The State has over the last few months subsidised the cost of fuel products and cushioned Kenyans from the sharp spike. In the subsidy scheme, oil marketing firms would forego their margins at the pump but would later be compensated by the government. “The stabilisation process for the pump prices has not been effected in this pricing cycle,” said Kiptoo.

The State has since March made attempts to cushion Kenyans from high fuel costs through cutting margins for oil marketing companies, who are then compensated by the National Treasury.

Diesel and kerosene had been subsidised for six months, retailing at the same levels between March and August, with the government cushioning industries that use diesel for transport and production processes as well as many Kenyans who use kerosene for lighting and cooking.

Petrol users enjoyed the reprieve in April and later in July and August. In the stabilisation process, oil marketers’ margin for super petrol had been slashed to Sh5.29 as of last month but this has been restored to Sh12.39 per litre.

The margin for diesel and kerosene has also been restored to the pre-March 2021 level of Sh12.36 per litre up from Sh2.47 per litre for diesel and Sh1 for kerosene.

The government has been unclear on how it has been refunding the oil marketers, but in May this year, the National Treasury revealed in the Supplementary Budget for the 2020/21 financial year that it had paid Sh1.4 billion to the oil firms.

The cash was incurred in the initial month that the stabilisation measure was implemented.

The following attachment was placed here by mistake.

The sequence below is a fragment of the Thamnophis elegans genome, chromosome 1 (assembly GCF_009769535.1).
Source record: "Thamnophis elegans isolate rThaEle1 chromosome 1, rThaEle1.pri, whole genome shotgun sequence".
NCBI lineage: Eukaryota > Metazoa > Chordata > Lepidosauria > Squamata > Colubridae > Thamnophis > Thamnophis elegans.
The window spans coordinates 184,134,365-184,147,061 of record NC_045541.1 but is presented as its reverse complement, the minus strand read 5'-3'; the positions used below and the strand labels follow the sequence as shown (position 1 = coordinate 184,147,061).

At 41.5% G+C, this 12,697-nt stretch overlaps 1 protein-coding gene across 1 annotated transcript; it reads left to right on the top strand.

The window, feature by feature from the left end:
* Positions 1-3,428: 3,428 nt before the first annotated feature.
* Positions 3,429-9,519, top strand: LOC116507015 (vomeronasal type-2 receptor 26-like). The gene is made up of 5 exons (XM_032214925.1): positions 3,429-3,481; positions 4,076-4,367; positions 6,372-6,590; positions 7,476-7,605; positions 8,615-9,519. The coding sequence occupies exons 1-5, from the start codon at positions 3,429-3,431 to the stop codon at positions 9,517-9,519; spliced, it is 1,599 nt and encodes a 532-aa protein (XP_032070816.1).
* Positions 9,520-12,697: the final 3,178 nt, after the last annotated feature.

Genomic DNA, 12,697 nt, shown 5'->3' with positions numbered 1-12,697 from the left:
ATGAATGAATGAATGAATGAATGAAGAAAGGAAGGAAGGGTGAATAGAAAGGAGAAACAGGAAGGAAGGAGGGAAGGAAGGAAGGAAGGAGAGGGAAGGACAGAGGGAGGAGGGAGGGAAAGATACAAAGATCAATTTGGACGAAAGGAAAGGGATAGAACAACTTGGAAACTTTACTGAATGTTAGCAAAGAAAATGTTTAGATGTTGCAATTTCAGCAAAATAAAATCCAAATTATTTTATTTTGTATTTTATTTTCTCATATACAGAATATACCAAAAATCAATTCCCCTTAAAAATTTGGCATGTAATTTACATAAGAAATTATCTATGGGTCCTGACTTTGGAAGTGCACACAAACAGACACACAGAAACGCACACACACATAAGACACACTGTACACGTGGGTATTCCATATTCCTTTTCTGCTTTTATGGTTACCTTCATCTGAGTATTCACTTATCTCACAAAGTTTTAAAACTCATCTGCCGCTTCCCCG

Treasury, taking taxes to compensate the oil marketers comes even as the Petroleum Development Levy Fund, a kitty that partly has a fuel price stabilisation mandate, lies idle despite collecting billions from motorists.

The Petroleum Ministry has in the past cited a lack of enabling regulations to enable it to draw from the fund where motorists pay Sh5.40 per litre of diesel and petrol they consume.

Petrol users enjoyed the reprieve in April and later in July and August. In the stabilisation process, oil marketers’ margin for super petrol had been slashed to Sh5.29 as of last month but this has been restored to Sh12.39 per litre.

The margin for diesel and kerosene has also been restored to the pre-March 2021 level of Sh12.36 per litre up from Sh2.47 per litre for diesel and Sh1 for kerosene.

The government has been unclear on how it has been refunding the oil marketers, but in May this year, the National Treasury revealed in the Supplementary Budget for the 2020/21 financial year that it had paid Sh1.4 billion to the oil firms.

The cash was incurred in the initial month that the stabilisation measure was implemented.

Treasury, taking taxes to compensate the oil marketers comes even as the Petroleum Development Levy Fund, a kitty that partly has a fuel price stabilisation mandate, lies idle despite collecting billions from motorists.

The Petroleum Ministry has in the past cited a lack of enabling regulations to enable it to draw from the fund where motorists pay Sh5.40 per litre of diesel and petrol they consume.